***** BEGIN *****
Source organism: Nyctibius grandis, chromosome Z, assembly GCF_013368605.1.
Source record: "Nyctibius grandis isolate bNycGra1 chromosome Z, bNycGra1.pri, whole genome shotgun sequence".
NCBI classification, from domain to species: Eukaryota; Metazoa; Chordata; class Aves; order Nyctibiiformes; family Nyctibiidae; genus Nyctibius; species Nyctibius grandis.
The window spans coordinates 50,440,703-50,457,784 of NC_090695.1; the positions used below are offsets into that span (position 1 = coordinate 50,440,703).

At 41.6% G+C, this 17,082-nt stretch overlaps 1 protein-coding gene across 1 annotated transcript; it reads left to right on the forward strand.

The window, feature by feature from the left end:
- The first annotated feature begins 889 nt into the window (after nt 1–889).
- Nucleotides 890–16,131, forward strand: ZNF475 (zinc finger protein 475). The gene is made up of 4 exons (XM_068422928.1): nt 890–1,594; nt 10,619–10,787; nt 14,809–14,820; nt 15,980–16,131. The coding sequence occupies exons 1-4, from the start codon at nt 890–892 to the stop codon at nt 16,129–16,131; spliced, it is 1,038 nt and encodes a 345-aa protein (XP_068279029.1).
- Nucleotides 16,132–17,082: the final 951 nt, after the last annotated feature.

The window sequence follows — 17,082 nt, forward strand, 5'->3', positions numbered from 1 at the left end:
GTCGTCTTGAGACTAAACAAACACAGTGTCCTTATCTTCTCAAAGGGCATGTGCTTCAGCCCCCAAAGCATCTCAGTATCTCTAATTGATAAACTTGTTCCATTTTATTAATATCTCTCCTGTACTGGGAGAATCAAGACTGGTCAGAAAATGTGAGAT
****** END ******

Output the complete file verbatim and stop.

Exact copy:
Source organism: Nyctibius grandis, chromosome Z, assembly GCF_013368605.1.
Source record: "Nyctibius grandis isolate bNycGra1 chromosome Z, bNycGra1.pri, whole genome shotgun sequence".
NCBI classification, from domain to species: Eukaryota; Metazoa; Chordata; class Aves; order Nyctibiiformes; family Nyctibiidae; genus Nyctibius; species Nyctibius grandis.
The window spans coordinates 50,440,703-50,457,784 of NC_090695.1; the positions used below are offsets into that span (position 1 = coordinate 50,440,703).

At 41.6% G+C, this 17,082-nt stretch overlaps 1 protein-coding gene across 1 annotated transcript; it reads left to right on the forward strand.

The window, feature by feature from the left end:
- The first annotated feature begins 889 nt into the window (after nt 1–889).
- Nucleotides 890–16,131, forward strand: ZNF475 (zinc finger protein 475). The gene is made up of 4 exons (XM_068422928.1): nt 890–1,594; nt 10,619–10,787; nt 14,809–14,820; nt 15,980–16,131. The coding sequence occupies exons 1-4, from the start codon at nt 890–892 to the stop codon at nt 16,129–16,131; spliced, it is 1,038 nt and encodes a 345-aa protein (XP_068279029.1).
- Nucleotides 16,132–17,082: the final 951 nt, after the last annotated feature.

The window sequence follows — 17,082 nt, forward strand, 5'->3', positions numbered from 1 at the left end:
GTCGTCTTGAGACTAAACAAACACAGTGTCCTTATCTTCTCAAAGGGCATGTGCTTCAGCCCCCAAAGCATCTCAGTATCTCTAATTGATAAACTTGTTCCATTTTATTAATATCTCTCCTGTACTGGGAGAATCAAGACTGGTCAGAAAATGTGAGAT